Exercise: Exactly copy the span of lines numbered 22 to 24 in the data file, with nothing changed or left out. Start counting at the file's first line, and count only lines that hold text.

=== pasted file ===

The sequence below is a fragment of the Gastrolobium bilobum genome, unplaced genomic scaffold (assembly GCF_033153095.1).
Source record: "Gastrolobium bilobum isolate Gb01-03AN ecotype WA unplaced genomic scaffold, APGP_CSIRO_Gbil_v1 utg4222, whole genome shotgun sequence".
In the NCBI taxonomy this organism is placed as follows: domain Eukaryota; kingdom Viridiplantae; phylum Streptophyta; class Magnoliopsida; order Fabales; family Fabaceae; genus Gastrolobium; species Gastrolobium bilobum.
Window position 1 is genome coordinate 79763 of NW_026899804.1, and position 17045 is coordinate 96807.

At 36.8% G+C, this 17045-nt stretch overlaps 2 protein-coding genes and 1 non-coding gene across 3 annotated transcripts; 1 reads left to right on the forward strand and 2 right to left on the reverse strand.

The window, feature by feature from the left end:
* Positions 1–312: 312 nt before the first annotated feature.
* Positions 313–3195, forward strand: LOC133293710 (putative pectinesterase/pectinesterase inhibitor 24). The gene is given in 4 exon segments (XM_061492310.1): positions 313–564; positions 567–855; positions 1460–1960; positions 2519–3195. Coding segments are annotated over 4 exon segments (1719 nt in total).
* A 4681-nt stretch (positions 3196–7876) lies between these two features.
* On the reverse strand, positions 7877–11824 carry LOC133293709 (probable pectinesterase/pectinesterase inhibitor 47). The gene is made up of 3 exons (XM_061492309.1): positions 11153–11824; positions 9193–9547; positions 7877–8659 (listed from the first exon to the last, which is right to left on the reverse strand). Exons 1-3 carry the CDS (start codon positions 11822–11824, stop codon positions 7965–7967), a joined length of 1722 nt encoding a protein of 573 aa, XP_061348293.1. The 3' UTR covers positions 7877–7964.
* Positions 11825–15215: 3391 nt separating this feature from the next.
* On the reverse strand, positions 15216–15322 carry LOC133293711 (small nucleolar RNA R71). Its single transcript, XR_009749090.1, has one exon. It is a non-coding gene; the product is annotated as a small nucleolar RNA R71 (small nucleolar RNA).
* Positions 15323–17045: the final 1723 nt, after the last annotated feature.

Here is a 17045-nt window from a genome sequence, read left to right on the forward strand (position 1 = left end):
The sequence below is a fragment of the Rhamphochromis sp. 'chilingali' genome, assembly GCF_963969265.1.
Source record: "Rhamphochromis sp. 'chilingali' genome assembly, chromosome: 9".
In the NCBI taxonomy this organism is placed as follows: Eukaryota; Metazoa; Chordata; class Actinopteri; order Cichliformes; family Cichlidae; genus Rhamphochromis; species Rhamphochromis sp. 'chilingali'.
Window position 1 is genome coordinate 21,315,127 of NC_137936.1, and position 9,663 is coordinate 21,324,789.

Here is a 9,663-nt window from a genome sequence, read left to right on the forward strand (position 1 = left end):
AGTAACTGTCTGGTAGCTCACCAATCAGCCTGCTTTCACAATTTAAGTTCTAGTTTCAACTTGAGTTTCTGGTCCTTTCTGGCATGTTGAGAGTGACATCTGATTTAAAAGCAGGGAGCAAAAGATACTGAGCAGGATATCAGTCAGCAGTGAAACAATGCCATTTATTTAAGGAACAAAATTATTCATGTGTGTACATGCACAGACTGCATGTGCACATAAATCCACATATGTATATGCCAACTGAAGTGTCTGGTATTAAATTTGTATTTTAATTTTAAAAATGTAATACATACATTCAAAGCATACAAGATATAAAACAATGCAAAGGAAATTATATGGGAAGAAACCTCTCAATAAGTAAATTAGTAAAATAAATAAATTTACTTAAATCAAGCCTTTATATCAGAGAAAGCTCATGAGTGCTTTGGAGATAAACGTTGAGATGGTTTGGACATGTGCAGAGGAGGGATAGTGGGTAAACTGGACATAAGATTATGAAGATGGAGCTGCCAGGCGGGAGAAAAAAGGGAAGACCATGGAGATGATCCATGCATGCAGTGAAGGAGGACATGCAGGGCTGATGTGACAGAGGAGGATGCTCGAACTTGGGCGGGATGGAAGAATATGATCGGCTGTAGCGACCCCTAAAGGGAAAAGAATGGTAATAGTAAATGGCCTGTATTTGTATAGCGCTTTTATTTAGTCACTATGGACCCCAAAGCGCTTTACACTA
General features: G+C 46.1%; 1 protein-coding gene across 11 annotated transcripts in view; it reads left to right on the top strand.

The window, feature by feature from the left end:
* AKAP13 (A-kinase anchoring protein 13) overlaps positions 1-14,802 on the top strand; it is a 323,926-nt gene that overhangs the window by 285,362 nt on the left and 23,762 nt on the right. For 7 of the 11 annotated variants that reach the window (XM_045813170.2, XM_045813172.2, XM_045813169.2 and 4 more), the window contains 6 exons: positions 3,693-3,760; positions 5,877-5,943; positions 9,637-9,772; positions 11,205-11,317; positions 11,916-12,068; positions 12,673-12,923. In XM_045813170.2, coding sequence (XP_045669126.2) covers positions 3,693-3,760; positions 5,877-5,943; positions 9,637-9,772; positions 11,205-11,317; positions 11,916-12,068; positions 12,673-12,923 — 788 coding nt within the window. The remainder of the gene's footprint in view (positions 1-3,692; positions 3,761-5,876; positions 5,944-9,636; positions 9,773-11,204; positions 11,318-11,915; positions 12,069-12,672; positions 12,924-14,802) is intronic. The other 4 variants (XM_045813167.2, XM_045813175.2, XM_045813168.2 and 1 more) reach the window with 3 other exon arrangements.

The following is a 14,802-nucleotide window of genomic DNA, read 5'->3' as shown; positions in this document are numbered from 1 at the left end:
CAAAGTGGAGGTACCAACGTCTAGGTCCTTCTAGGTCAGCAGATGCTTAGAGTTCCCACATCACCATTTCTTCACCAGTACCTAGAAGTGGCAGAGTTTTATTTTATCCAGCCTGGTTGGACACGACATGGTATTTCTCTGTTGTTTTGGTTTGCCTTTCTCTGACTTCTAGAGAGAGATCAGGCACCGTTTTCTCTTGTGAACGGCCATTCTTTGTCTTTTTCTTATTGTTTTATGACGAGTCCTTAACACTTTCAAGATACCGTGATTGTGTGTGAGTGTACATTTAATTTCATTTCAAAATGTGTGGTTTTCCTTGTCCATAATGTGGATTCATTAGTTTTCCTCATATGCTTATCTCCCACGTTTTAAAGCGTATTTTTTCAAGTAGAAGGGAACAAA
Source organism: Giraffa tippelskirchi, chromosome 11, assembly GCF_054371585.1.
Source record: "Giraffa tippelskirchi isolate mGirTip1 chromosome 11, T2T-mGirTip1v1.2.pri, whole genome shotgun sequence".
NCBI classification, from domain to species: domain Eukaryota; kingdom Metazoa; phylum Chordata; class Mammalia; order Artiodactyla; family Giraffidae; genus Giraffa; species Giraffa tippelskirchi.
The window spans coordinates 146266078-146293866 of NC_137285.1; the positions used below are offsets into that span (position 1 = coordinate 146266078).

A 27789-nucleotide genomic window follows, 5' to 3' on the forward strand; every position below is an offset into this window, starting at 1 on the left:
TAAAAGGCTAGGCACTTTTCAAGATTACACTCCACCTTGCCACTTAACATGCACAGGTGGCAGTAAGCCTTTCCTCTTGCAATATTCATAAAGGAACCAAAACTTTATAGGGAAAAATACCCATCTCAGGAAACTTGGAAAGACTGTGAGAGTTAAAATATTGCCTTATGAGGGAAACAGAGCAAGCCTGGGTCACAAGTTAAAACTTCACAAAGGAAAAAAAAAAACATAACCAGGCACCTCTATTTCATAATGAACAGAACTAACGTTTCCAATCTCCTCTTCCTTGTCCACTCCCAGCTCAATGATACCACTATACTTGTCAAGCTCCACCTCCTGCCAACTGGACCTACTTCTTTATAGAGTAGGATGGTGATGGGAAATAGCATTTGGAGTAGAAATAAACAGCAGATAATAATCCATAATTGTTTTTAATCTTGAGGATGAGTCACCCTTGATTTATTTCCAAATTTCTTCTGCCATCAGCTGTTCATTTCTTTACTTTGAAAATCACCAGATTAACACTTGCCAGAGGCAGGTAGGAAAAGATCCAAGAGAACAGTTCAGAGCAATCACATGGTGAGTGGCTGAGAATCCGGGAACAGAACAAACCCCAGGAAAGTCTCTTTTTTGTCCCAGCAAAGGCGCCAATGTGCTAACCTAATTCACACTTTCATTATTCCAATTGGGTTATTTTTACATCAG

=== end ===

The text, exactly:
The window, feature by feature from the left end:
* AKAP13 (A-kinase anchoring protein 13) overlaps positions 1-14,802 on the top strand; it is a 323,926-nt gene that overhangs the window by 285,362 nt on the left and 23,762 nt on the right. For 7 of the 11 annotated variants that reach the window (XM_045813170.2, XM_045813172.2, XM_045813169.2 and 4 more), the window contains 6 exons: positions 3,693-3,760; positions 5,877-5,943; positions 9,637-9,772; positions 11,205-11,317; positions 11,916-12,068; positions 12,673-12,923. In XM_045813170.2, coding sequence (XP_045669126.2) covers positions 3,693-3,760; positions 5,877-5,943; positions 9,637-9,772; positions 11,205-11,317; positions 11,916-12,068; positions 12,673-12,923 — 788 coding nt within the window. The remainder of the gene's footprint in view (positions 1-3,692; positions 3,761-5,876; positions 5,944-9,636; positions 9,773-11,204; positions 11,318-11,915; positions 12,069-12,672; positions 12,924-14,802) is intronic. The other 4 variants (XM_045813167.2, XM_045813175.2, XM_045813168.2 and 1 more) reach the window with 3 other exon arrangements.

The following is a 14,802-nucleotide window of genomic DNA, read 5'->3' as shown; positions in this document are numbered from 1 at the left end: